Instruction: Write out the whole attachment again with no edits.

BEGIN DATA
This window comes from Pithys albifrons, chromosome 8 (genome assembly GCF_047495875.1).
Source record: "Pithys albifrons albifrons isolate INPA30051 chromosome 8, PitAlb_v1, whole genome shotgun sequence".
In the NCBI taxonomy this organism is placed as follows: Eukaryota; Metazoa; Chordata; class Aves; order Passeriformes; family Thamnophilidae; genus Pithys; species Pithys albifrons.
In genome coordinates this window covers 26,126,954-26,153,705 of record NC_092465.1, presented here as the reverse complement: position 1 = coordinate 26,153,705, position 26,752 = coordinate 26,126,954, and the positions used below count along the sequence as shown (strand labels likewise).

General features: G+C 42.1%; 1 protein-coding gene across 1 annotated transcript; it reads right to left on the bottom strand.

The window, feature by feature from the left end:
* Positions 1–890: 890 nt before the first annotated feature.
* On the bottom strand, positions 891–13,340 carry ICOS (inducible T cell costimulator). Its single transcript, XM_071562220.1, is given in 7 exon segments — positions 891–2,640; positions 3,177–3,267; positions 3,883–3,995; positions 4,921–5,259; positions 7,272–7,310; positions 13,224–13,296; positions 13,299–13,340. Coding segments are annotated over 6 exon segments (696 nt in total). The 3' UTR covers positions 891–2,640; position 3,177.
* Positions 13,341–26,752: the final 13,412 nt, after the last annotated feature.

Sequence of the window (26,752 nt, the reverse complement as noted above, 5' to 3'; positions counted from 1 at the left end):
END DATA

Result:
This window comes from Pithys albifrons, chromosome 8 (genome assembly GCF_047495875.1).
Source record: "Pithys albifrons albifrons isolate INPA30051 chromosome 8, PitAlb_v1, whole genome shotgun sequence".
In the NCBI taxonomy this organism is placed as follows: Eukaryota; Metazoa; Chordata; class Aves; order Passeriformes; family Thamnophilidae; genus Pithys; species Pithys albifrons.
In genome coordinates this window covers 26,126,954-26,153,705 of record NC_092465.1, presented here as the reverse complement: position 1 = coordinate 26,153,705, position 26,752 = coordinate 26,126,954, and the positions used below count along the sequence as shown (strand labels likewise).

General features: G+C 42.1%; 1 protein-coding gene across 1 annotated transcript; it reads right to left on the bottom strand.

The window, feature by feature from the left end:
* Positions 1–890: 890 nt before the first annotated feature.
* On the bottom strand, positions 891–13,340 carry ICOS (inducible T cell costimulator). Its single transcript, XM_071562220.1, is given in 7 exon segments — positions 891–2,640; positions 3,177–3,267; positions 3,883–3,995; positions 4,921–5,259; positions 7,272–7,310; positions 13,224–13,296; positions 13,299–13,340. Coding segments are annotated over 6 exon segments (696 nt in total). The 3' UTR covers positions 891–2,640; position 3,177.
* Positions 13,341–26,752: the final 13,412 nt, after the last annotated feature.

Sequence of the window (26,752 nt, the reverse complement as noted above, 5' to 3'; positions counted from 1 at the left end):